By Felipe Neis Araujo / Talking Drugs
Public security is one of the main topics during electoral campaigns in Brazil. As usual, during interviews and debates, presidential and gubernatorial hopefuls are encouraged to talk about their perspectives on policing, the criminal justice system, and drug policy. Drugs, as it is widely known, are still a matter of public security and policing instead of being approached within a health and well-being framework. As so many of the stories on this website demonstrate, you can realise how these police operations that usually lead to extrajudicial killings and miscarriage of justice are, in general, repeatedly justified as a necessary means to achieve an alleged noble end: to combat the drug supply and “win” the War on Drugs.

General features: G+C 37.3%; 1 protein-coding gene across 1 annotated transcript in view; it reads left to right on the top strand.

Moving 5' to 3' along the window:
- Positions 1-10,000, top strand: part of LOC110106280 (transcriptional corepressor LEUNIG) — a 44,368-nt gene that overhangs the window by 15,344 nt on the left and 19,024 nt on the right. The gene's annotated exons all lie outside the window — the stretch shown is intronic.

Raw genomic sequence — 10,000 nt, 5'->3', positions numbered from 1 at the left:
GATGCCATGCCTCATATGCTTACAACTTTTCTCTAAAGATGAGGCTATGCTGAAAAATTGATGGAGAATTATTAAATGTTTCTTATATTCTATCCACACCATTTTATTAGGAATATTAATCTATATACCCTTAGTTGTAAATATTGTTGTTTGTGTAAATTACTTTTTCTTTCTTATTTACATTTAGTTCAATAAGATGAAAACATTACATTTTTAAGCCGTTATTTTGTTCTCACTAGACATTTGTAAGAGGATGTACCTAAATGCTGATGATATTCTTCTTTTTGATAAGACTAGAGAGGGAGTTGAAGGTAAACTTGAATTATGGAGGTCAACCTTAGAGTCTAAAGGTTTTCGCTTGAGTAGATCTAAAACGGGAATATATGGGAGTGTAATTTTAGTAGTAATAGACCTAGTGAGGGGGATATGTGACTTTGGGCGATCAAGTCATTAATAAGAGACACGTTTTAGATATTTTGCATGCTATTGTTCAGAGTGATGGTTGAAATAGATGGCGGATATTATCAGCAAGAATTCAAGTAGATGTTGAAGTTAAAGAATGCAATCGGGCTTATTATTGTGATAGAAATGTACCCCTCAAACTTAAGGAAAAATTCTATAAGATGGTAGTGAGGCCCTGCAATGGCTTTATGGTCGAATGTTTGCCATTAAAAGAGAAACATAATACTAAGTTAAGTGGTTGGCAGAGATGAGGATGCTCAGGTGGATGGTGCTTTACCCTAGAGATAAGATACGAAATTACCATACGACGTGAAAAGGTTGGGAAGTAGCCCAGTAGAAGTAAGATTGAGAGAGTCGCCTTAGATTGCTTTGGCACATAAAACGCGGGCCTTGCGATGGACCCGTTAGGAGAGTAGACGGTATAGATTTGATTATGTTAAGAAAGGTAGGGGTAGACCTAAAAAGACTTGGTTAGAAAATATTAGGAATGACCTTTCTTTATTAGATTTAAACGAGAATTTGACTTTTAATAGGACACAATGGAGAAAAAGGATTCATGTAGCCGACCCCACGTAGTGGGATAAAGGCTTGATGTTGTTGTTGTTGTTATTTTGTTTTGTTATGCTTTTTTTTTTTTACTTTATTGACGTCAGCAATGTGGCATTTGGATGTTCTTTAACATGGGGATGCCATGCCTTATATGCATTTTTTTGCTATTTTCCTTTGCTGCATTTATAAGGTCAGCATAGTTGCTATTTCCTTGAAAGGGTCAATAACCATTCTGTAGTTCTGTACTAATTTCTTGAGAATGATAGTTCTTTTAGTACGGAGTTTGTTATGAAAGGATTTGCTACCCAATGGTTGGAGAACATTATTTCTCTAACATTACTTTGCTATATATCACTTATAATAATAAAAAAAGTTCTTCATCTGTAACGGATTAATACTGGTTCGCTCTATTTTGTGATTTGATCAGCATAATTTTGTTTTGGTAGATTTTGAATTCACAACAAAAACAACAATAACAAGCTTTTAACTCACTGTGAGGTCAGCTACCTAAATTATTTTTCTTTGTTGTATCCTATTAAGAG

Even though decriminalisation and legalisation of drugs are getting more traction around the globe, Brazil remains a strongly conservative country and, in the current electoral campaign, left-wing candidates are refraining to approach this issue from a progressive angle. Politicians like Marcelo Freixo (Brazilian Socialist Party), a gubernatorial candidate for Rio de Janeiro with a long history in advocacy and campaigning against paramilitary groups and for the decriminalisation of drugs, is dodging the subject. In a 2016 debate with Flavio Bolsonaro (the son of the current President), when both were running for the mayoral office of Rio de Janeiro City, Freixo said that the criminalisation of drugs was the criminalisation of poverty, and was responsible for the deaths of both civilians and police officers. Last month, during a collective interview with other gubernatorial candidates for Rio de Janeiro, when asked about the legalisation of cannabis, Freixo avoided the issue, stating it is a debate that divides society and that this is not the appropriate moment to discuss it. In his government manifesto, drugs are only mentioned through the lens of criminal organisations that must be combated. His strategy for public security is very much centred on reforming police training and qualification.